Armstrong Williams

Last week once again we reflected on the memory of the 9-11 terrorist attacks that almost seem ancient to some and just last week for others. The 9-11 responders are still suffering tragic health crises as a result of their heroic actions of that day. We often think of those that are deceased and often don't remember those that suffered loss of health, way of life, and any meaning to their day to day living. We consistently discuss if this can ever happen again on American soil and if we are better prepared today. Many are still stunned that there's hasn't been a terrorist attack on our soil since that tragic day in '01. Obviously we have learned much from the past and without doubt we are a more secure and determined nation. However, I feel much is loss if we don't take the time to assess the mind and faith of these terrorist and why they continue their death daring acts.

As the nation commemorates the sixth anniversary of the September 11 terrorist attacks this week, I took some time to consider why a terrorist is attracted to a lifestyle of death and destruction. Over the years many people have tried to justify these dastardly acts of terrorists as being no different from those of serial killers. While there are many similarities between terrorists and serial killers, especially from the standpoint of the victims, there are vast differences in terms of why and how the acts are committed.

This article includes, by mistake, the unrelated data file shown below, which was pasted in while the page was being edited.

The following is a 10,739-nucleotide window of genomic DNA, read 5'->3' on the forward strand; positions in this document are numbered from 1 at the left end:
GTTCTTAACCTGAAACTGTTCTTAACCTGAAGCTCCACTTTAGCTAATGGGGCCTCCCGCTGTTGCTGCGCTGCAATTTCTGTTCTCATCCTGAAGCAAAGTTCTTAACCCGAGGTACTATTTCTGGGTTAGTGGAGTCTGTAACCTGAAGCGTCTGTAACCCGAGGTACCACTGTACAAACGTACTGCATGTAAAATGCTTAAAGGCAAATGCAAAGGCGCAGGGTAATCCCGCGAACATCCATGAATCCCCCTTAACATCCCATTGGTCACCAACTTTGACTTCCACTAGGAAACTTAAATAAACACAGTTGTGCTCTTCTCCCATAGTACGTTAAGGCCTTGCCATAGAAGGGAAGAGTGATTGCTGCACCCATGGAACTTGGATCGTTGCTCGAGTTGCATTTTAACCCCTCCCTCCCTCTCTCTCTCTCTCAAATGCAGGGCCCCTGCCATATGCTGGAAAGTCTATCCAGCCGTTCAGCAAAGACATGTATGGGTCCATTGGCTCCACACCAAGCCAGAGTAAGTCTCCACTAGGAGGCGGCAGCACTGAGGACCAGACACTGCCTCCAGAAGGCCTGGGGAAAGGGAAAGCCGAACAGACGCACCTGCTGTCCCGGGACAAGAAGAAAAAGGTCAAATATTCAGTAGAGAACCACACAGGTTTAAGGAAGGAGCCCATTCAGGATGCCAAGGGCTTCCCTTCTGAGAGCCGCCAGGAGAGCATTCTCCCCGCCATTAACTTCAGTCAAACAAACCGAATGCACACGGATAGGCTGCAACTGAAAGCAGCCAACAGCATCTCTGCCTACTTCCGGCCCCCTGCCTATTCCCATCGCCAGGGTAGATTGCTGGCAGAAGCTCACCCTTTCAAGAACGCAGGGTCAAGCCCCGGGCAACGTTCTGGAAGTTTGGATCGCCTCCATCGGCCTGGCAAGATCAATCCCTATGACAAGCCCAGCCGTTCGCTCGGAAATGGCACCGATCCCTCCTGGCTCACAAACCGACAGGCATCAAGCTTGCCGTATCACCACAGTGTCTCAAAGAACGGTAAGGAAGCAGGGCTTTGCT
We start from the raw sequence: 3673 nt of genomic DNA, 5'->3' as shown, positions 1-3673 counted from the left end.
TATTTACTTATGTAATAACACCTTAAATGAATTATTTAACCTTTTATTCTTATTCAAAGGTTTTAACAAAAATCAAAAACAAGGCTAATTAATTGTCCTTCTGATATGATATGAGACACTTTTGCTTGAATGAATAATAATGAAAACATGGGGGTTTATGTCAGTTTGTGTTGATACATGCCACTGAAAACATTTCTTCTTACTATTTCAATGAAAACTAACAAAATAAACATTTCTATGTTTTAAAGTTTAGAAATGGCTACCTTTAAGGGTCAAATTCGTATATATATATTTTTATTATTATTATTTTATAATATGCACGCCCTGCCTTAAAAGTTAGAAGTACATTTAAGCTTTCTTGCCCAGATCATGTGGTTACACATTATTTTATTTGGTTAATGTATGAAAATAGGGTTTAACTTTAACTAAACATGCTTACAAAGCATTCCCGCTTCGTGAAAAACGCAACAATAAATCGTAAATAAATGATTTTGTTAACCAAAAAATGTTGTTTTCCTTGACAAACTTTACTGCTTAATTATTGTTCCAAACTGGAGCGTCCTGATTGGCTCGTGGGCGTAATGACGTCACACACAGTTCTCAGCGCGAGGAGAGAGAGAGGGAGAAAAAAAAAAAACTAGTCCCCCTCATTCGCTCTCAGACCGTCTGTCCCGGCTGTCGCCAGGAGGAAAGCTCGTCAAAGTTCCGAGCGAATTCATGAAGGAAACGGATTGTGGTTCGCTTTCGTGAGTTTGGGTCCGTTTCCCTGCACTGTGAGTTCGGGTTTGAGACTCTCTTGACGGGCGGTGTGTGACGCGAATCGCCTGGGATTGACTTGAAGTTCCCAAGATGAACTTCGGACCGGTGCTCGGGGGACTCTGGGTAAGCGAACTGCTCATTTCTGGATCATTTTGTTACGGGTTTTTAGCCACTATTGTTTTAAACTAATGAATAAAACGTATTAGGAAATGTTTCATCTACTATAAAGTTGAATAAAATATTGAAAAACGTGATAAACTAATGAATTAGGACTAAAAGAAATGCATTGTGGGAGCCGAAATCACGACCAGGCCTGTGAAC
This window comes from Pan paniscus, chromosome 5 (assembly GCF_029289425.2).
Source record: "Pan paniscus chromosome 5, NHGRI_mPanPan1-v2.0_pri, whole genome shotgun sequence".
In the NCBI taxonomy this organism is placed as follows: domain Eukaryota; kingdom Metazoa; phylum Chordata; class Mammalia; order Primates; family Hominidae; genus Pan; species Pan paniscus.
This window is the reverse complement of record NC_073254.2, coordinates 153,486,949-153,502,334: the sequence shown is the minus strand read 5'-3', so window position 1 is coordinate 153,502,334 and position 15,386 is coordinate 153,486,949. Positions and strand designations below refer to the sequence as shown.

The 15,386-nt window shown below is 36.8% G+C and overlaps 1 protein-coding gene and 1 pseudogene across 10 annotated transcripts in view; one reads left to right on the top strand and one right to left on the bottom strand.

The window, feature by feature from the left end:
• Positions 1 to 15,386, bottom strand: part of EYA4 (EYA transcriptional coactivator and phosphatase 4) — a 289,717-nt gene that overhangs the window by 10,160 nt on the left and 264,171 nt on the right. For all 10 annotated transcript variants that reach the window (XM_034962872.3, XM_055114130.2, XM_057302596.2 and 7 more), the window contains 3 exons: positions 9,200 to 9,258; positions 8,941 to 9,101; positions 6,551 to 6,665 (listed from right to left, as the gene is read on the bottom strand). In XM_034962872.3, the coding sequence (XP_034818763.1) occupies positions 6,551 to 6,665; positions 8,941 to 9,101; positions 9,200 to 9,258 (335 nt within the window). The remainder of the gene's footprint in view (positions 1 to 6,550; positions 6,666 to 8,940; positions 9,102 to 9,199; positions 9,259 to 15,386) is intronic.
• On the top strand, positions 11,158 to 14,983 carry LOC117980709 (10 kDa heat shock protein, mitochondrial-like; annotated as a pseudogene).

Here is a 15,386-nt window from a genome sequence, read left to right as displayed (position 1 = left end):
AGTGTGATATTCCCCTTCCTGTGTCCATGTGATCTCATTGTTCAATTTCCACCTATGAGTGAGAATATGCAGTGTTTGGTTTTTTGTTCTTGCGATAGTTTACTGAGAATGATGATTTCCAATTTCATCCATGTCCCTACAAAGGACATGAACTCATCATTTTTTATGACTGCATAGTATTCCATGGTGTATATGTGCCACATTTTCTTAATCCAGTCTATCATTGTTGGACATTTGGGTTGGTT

Both terrorists and serial killers generally come from a childhood in which much is lacking, but the radical Islamic terrorist is encouraged in the activities he will later commit whereas the serial killer is often rebelling against something. The radical Islamic terrorist is supported by his social and shared network, whereas the serial killer is usually working alone and in many cases would admit that what he did was criminal. The results from a serial killer and a terrorist may be similar in terms of number of casualties, but the reason why terrorists so greatly outnumber serial killers is because they are supported by a moral framework.

Armstrong Williams

Armstrong Williams is a widely-syndicated columnist, CEO of the Graham Williams Group, and hosts the Armstrong Williams Show. He is the author of Reawakening Virtues.
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